the body of testimony and other information it received establishes that crimes against humanity have been committed in the Democratic People’s Republic of Korea, pursuant to policies established at the highest level of the State.

In particular, it found that acts of extermination, murder, enslavement, torture, imprisonment, rape and other grave sexual violence, and persecution on political, religious and gender grounds—all enumerated crimes against humanity—are regularly being committed against six sectors of the civilian population:

  1. inmates of political prison camps;
  2. inmates of the ordinary prison system;
  3. religious believers and other perceived “subversives”;
  4. persons who try to flee the country;
  5. communities subject to starvation; and
  6. persons abducted from other countries.

The Commission’s treatment of starvation as a modality for committing the crimes against humanity of extermination and murder is particularly innovative.  It specifically noted:

The State has led a systematic and widespread attack against the general population by knowingly aggravating its starvation and sacrificing the lives of large numbers of innocent, ordinary citizens in order to preserve the political system and its leadership.

Even in the ordinary prison camps, where the goal is not necessarily to work detainees to death, the COI noted that adequate food and medical care are deliberately withheld “despite awareness that they will cause the death of a large portion of the prison population in the ordinary course of events.”  In this regard, the COI noted that situations in which large numbers of people are not killed outright but are rather subjected to adverse conditions of life calculated to bring about their destruction can constitute the crime against humanity of extermination.  This finding is consistent with Article 7(2)(b) of the ICC Statute, which states that extermination

includes the intentional infliction of conditions of life, inter alia the deprivation of access to food and medicine, calculated to bring about the destruction of part of a population.

The COI also highlighted the pervasive commission of many forms of sexual violence, including against detainees and women who attempt to flee the country.  The practice of forced abortion was specifically highlighted:

[R]epatriated women who become pregnant while in China are subject to forced abortion. This amounts to sexual violence of a gravity that meets the threshold of crimes against humanity. The forced abortions imposed on repatriated and detained women generally also constitute torture. In cases of infanticide, the crime of murder is being committed.

Finally, the practice of forced labor was deemed to constitute the crime against humanity of enslavement—“the exercise of any or all of the powers ordinarily attaching to the right of ownership over a person.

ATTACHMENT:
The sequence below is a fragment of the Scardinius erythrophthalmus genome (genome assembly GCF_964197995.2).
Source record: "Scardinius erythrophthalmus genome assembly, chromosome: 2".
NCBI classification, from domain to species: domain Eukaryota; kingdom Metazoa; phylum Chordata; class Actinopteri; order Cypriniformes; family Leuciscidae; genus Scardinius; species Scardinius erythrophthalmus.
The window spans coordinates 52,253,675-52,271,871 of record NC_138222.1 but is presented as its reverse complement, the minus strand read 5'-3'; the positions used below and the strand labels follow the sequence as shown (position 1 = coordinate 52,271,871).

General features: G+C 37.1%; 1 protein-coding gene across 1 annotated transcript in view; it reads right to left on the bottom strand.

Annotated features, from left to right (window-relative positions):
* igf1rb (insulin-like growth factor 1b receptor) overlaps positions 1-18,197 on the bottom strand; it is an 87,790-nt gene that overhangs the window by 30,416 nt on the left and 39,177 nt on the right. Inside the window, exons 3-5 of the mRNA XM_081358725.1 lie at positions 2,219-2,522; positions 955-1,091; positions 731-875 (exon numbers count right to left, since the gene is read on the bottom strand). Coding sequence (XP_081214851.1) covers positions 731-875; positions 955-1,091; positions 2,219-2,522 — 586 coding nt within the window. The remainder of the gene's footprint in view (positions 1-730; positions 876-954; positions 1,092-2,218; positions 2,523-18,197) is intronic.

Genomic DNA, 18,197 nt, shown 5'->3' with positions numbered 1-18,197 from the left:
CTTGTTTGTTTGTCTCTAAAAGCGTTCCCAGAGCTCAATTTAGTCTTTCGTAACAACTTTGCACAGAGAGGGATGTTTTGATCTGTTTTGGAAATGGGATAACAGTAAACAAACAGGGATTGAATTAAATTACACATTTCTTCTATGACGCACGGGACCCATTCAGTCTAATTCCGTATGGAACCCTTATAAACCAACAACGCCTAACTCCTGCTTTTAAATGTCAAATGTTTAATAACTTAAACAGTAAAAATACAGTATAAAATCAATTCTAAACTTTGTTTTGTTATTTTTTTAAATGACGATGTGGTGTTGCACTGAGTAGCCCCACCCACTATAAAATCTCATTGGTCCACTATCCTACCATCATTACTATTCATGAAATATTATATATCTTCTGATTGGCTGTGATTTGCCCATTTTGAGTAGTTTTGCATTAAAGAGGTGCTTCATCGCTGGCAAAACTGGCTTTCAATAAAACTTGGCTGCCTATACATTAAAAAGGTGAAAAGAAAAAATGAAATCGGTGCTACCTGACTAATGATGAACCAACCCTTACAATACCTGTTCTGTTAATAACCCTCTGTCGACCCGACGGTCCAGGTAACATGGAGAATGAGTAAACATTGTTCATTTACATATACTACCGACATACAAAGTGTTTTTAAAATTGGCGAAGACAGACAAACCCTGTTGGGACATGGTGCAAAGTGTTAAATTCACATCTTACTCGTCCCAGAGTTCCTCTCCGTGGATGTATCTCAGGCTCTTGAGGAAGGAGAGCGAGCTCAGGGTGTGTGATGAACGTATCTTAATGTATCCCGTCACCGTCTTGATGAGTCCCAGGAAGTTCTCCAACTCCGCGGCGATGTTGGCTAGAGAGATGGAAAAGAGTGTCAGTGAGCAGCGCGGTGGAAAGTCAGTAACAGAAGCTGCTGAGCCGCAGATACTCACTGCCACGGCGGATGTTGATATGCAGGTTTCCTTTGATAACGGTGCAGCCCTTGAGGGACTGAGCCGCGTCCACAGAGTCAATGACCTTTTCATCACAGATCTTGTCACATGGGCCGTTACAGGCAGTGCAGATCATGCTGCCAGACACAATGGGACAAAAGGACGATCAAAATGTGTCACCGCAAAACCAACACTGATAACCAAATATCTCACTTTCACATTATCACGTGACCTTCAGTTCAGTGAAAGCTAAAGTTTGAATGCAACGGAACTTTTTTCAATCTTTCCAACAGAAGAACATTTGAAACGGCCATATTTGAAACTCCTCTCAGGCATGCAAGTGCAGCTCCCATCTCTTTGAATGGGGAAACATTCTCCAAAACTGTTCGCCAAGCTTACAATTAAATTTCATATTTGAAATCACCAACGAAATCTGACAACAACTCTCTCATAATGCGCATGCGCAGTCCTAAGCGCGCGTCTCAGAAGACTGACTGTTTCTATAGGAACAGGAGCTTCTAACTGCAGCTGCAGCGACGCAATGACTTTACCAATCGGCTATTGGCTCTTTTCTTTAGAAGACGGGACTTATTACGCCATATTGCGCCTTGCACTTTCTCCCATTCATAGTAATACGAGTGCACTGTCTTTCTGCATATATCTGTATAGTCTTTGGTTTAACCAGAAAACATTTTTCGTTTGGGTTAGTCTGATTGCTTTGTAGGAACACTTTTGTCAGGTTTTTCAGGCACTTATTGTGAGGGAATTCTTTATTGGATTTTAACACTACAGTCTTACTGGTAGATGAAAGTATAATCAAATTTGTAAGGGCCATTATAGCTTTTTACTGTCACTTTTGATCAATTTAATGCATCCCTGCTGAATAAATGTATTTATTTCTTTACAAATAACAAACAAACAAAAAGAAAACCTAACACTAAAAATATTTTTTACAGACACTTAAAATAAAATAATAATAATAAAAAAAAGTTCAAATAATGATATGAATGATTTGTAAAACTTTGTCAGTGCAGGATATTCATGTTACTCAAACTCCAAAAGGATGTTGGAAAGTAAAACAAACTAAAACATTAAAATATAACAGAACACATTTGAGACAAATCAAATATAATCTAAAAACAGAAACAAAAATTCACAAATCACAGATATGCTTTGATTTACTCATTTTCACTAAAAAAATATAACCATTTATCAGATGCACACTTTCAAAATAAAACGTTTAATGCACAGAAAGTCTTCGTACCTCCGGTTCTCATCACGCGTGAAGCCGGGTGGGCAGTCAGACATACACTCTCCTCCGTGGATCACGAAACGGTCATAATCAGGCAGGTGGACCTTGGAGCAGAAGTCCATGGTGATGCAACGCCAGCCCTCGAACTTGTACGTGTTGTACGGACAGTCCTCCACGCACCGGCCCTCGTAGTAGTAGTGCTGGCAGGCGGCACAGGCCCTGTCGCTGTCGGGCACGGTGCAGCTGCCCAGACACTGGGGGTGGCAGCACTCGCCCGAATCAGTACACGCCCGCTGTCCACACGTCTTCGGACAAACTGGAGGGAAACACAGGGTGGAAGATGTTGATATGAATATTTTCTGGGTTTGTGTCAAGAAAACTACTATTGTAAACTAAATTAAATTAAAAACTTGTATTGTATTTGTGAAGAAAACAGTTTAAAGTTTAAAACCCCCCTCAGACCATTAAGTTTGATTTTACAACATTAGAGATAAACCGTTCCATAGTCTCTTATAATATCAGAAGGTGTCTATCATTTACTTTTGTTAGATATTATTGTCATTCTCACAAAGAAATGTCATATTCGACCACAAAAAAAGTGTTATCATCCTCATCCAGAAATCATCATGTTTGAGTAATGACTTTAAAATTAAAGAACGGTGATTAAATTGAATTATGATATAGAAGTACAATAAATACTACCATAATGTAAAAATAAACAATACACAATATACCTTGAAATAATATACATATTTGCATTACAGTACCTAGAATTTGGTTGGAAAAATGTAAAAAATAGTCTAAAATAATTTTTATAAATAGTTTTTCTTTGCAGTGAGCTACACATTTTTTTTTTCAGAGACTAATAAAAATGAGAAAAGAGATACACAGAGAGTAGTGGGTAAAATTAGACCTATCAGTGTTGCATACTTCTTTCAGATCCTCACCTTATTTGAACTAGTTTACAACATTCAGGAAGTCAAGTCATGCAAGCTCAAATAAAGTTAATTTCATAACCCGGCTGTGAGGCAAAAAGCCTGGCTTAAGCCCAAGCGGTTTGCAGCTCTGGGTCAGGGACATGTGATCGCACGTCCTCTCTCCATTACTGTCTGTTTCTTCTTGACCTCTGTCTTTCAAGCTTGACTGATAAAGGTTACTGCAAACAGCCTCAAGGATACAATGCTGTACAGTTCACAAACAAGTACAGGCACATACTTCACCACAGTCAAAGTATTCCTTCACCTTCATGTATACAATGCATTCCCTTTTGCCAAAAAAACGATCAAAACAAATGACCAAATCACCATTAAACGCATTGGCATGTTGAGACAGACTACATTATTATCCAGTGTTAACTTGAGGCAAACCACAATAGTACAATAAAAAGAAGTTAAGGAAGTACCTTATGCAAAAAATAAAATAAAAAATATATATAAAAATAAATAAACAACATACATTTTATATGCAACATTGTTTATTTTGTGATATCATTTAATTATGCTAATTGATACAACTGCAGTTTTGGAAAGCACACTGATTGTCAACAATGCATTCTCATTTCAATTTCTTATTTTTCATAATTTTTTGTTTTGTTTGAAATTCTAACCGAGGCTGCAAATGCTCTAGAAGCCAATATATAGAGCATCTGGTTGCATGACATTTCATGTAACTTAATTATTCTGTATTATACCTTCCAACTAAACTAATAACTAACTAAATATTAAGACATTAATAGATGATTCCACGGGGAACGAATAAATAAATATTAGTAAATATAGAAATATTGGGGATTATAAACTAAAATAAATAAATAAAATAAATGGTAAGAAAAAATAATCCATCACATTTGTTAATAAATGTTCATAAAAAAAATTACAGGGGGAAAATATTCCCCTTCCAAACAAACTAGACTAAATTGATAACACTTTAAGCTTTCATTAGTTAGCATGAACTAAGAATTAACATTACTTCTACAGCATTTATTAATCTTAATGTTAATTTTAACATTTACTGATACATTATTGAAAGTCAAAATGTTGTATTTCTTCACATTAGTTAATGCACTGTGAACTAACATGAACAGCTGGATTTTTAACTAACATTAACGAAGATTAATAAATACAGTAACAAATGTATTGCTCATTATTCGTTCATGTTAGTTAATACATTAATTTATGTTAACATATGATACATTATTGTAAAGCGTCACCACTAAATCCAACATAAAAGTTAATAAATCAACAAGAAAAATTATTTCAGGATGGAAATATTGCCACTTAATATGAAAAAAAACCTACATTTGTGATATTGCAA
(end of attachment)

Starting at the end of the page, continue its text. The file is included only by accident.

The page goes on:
The Commission also addressed the role that China plays on the peninsula.  It found that in forcibly repatriating North Korean nationals, including trafficked women, China is in violation of its non-refoulement obligations.  It called upon China, which is a party to the 1951 Refugee Convention and its 1967 Protocol, to provide the United Nations High Commissioner for Refugees (UNHCR) and other humanitarian organizations unimpeded access to persons hailing from North Korea who are willing to speak with such organizations.  China was also encouraged to regularize:

the status of women and men from the Democratic People’s Republic of Korea who marry or have a child with a Chinese citizen; and ensure that all such children may realize their rights to birth registration and Chinese nationality where applicable, and have access to education and health care without discrimination…

China, which declined to cooperate with the Commission in any meaningful way, has consistently argued that all North Korean citizens who enter China unlawfully constitute economic migrants, do not qualify as “refugees” under international law, i.e., as individuals fleeing a well-founded fear of persecution on religious, political, or other grounds.  As such, China insists that it owes no non-refoulement obligations toward these individuals.

Responsibility to Protect

In its conclusions, the COI also invoked the international community’s Responsibility to Protect (R2P), particularly given the history of the international involvement on the peninsula:

 The international community must accept its responsibility to protect the people of the Democratic People’s Republic of Korea from crimes against humanity, because the Government of the Democratic People’s Republic of Korea has manifestly failed to do so. In particular, this responsibility must be accepted in the light of the role played by the international community (and by the great powers in particular) in the division of the Korean peninsula and because of the unresolved legacy of the Korean War.

Our readers will recall that according to Secretary General Ban Ki-Moon’s helpful formulation of R2P, the first pillar of the doctrine identifies the responsibility of all states to protect their own populations from genocide, war crimes, ethnic cleansing, and crimes against humanity (and the incitement thereto).  The second pillar of the doctrine engages the responsibility of the international community to undertake peaceful collective action to help states fulfill their responsibilities to protect, including through diplomacy, concerted long-term capacity-building efforts, and technology transfer.  The manifest unwillingness of the government of North Korea to adhere to its own protective responsibilities or to accept help from the international community triggers pillar 3 of the doctrine, which according to the 2005 World Summit Outcome Document states that

The international community, through the United Nations, also has the responsibility to use appropriate diplomatic, humanitarian and other peaceful means, in accordance with Chapters VI and VIII of the Charter, to help protect populations from genocide, war crimes, ethnic cleansing and crimes against humanity [and must be] prepared to take collective action, in a timely and decisive manner, through the Security Council, in accordance with the Charter, including Chapter VII, on a case-by-case basis and in cooperation with relevant regional organizations as appropriate, should peaceful means be inadequate and national authorities manifestly fail to protect their populations from genocide, war crimes, ethnic cleansing and crimes against humanity.

Part II of this post will consider the prospects for accountability in light the pervasive commission of crimes against humanity in North Korea.